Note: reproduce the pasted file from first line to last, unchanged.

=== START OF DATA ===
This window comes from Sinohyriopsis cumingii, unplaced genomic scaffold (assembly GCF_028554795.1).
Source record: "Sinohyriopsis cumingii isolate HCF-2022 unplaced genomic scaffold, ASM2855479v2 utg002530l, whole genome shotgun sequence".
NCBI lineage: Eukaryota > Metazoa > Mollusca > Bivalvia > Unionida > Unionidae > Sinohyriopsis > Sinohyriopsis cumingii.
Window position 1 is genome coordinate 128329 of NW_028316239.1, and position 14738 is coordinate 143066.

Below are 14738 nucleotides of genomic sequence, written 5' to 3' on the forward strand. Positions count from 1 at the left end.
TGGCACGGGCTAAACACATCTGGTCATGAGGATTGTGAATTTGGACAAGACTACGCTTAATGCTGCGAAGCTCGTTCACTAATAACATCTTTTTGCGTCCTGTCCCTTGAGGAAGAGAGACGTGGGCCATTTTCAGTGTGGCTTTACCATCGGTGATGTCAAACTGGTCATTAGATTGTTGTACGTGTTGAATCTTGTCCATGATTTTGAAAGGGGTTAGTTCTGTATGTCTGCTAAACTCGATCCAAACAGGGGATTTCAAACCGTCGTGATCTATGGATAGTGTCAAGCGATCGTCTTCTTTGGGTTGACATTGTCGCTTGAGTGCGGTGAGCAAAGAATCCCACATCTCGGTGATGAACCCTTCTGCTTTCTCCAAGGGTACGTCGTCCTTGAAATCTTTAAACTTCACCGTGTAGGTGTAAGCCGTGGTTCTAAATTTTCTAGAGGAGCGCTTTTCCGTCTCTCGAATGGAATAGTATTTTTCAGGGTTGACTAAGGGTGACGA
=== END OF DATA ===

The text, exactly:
This window comes from Sinohyriopsis cumingii, unplaced genomic scaffold (assembly GCF_028554795.1).
Source record: "Sinohyriopsis cumingii isolate HCF-2022 unplaced genomic scaffold, ASM2855479v2 utg002530l, whole genome shotgun sequence".
NCBI lineage: Eukaryota > Metazoa > Mollusca > Bivalvia > Unionida > Unionidae > Sinohyriopsis > Sinohyriopsis cumingii.
Window position 1 is genome coordinate 128329 of NW_028316239.1, and position 14738 is coordinate 143066.

Below are 14738 nucleotides of genomic sequence, written 5' to 3' on the forward strand. Positions count from 1 at the left end.
TGGCACGGGCTAAACACATCTGGTCATGAGGATTGTGAATTTGGACAAGACTACGCTTAATGCTGCGAAGCTCGTTCACTAATAACATCTTTTTGCGTCCTGTCCCTTGAGGAAGAGAGACGTGGGCCATTTTCAGTGTGGCTTTACCATCGGTGATGTCAAACTGGTCATTAGATTGTTGTACGTGTTGAATCTTGTCCATGATTTTGAAAGGGGTTAGTTCTGTATGTCTGCTAAACTCGATCCAAACAGGGGATTTCAAACCGTCGTGATCTATGGATAGTGTCAAGCGATCGTCTTCTTTGGGTTGACATTGTCGCTTGAGTGCGGTGAGCAAAGAATCCCACATCTCGGTGATGAACCCTTCTGCTTTCTCCAAGGGTACGTCGTCCTTGAAATCTTTAAACTTCACCGTGTAGGTGTAAGCCGTGGTTCTAAATTTTCTAGAGGAGCGCTTTTCCGTCTCTCGAATGGAATAGTATTTTTCAGGGTTGACTAAGGGTGACGA